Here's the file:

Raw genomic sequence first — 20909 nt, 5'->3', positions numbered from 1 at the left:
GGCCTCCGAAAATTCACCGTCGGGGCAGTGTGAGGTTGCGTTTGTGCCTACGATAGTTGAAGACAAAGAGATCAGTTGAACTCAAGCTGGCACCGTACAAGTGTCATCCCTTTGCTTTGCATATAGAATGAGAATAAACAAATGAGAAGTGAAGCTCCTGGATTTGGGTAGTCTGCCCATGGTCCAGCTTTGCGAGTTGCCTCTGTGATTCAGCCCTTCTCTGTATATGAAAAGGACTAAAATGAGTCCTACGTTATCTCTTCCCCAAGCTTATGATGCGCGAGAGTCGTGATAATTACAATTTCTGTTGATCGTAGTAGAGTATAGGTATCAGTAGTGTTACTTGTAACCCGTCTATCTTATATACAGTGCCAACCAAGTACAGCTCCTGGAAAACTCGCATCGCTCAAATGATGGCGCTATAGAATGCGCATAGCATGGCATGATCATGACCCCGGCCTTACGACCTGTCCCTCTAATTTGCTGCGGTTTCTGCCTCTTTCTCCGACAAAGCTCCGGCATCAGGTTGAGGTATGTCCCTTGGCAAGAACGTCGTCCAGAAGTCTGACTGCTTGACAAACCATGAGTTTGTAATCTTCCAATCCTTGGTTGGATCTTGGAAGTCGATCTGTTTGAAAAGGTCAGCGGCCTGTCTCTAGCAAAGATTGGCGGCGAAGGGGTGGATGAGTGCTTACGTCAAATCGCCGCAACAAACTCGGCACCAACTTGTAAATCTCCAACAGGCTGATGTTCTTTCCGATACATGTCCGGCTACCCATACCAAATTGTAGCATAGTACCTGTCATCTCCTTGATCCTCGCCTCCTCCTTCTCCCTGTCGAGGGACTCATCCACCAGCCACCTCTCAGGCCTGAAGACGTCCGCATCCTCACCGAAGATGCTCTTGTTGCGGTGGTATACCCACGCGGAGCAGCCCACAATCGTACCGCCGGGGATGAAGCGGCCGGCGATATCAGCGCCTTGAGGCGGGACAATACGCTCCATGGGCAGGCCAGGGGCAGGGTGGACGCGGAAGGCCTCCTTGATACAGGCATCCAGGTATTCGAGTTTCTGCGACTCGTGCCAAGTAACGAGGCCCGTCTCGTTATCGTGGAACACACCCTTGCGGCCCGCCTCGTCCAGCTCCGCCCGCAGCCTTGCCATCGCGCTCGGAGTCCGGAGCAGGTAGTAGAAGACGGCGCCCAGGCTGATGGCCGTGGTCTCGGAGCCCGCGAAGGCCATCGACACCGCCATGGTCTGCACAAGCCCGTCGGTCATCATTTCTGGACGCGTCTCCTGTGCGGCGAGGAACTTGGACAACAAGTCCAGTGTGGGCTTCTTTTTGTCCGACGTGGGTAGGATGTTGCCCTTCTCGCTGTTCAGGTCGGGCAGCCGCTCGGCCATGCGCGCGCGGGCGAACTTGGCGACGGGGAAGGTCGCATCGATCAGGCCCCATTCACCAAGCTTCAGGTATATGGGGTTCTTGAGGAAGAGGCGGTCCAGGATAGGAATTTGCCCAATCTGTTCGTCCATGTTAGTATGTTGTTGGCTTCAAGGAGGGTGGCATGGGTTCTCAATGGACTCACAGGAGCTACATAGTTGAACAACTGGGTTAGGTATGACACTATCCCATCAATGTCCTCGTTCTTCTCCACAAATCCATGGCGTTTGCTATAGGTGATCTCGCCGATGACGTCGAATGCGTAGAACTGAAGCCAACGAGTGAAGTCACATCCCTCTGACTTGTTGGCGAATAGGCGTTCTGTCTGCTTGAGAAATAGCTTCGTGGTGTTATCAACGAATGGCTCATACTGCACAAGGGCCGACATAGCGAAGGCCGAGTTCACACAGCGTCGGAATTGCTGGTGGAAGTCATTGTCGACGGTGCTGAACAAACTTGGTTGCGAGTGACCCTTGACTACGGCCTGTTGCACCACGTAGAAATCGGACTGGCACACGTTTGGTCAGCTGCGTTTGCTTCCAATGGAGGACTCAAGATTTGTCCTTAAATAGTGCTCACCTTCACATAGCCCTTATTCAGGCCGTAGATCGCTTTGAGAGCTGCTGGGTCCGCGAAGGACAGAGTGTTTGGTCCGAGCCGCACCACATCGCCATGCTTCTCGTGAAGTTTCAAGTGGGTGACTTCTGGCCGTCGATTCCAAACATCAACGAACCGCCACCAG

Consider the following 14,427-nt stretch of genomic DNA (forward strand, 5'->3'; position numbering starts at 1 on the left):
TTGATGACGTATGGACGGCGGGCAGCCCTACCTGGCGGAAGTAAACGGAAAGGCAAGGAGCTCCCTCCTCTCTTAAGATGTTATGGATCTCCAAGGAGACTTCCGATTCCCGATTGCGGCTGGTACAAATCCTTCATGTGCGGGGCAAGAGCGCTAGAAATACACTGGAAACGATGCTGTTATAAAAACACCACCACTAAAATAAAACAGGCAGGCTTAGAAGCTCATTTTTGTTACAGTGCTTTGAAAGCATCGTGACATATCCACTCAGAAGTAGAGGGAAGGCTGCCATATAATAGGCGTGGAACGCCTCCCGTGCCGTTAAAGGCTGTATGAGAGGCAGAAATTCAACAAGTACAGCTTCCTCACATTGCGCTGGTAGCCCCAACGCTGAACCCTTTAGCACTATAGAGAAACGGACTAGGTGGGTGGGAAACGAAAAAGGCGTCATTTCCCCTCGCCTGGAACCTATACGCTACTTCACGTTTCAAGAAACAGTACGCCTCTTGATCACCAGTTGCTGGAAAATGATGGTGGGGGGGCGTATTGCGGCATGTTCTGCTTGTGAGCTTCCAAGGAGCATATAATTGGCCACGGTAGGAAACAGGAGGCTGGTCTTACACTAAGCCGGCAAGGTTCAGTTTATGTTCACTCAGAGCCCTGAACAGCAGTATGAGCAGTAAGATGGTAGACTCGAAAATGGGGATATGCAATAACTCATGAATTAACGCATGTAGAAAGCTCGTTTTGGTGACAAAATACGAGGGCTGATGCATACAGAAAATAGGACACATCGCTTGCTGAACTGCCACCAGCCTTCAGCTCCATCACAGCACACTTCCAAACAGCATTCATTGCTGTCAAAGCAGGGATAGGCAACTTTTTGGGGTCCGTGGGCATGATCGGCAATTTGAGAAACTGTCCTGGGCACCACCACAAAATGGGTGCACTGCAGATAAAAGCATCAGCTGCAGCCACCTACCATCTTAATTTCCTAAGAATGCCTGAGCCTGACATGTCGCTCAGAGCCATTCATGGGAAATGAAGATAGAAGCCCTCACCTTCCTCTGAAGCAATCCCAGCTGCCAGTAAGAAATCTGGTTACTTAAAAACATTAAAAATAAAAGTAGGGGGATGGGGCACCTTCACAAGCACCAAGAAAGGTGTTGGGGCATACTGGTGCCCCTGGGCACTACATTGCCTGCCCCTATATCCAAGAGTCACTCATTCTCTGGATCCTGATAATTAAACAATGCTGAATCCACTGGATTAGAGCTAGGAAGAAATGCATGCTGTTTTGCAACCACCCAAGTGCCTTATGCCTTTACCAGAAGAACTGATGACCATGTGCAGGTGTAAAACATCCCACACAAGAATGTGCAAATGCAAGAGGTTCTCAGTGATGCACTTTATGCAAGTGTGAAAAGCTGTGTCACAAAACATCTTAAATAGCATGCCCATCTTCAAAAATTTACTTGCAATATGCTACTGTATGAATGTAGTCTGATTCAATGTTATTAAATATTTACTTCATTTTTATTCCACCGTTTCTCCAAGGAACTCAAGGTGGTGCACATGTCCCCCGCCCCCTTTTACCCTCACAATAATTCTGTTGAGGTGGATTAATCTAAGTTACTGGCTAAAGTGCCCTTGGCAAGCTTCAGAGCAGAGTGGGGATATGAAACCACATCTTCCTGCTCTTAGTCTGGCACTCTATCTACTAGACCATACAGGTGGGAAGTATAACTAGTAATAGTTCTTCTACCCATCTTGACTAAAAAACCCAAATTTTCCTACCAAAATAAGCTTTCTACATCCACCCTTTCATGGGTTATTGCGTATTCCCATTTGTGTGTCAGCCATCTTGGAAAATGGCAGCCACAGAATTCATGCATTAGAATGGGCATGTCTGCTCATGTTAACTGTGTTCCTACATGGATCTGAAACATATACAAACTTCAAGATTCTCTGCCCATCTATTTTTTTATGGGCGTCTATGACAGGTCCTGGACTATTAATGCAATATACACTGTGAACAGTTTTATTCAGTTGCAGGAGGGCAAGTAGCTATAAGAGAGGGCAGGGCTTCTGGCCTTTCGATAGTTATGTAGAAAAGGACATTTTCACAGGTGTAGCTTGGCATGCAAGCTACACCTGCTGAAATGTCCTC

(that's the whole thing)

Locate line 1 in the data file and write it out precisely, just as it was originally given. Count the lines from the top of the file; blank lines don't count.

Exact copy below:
Raw genomic sequence first — 20909 nt, 5'->3', positions numbered from 1 at the left: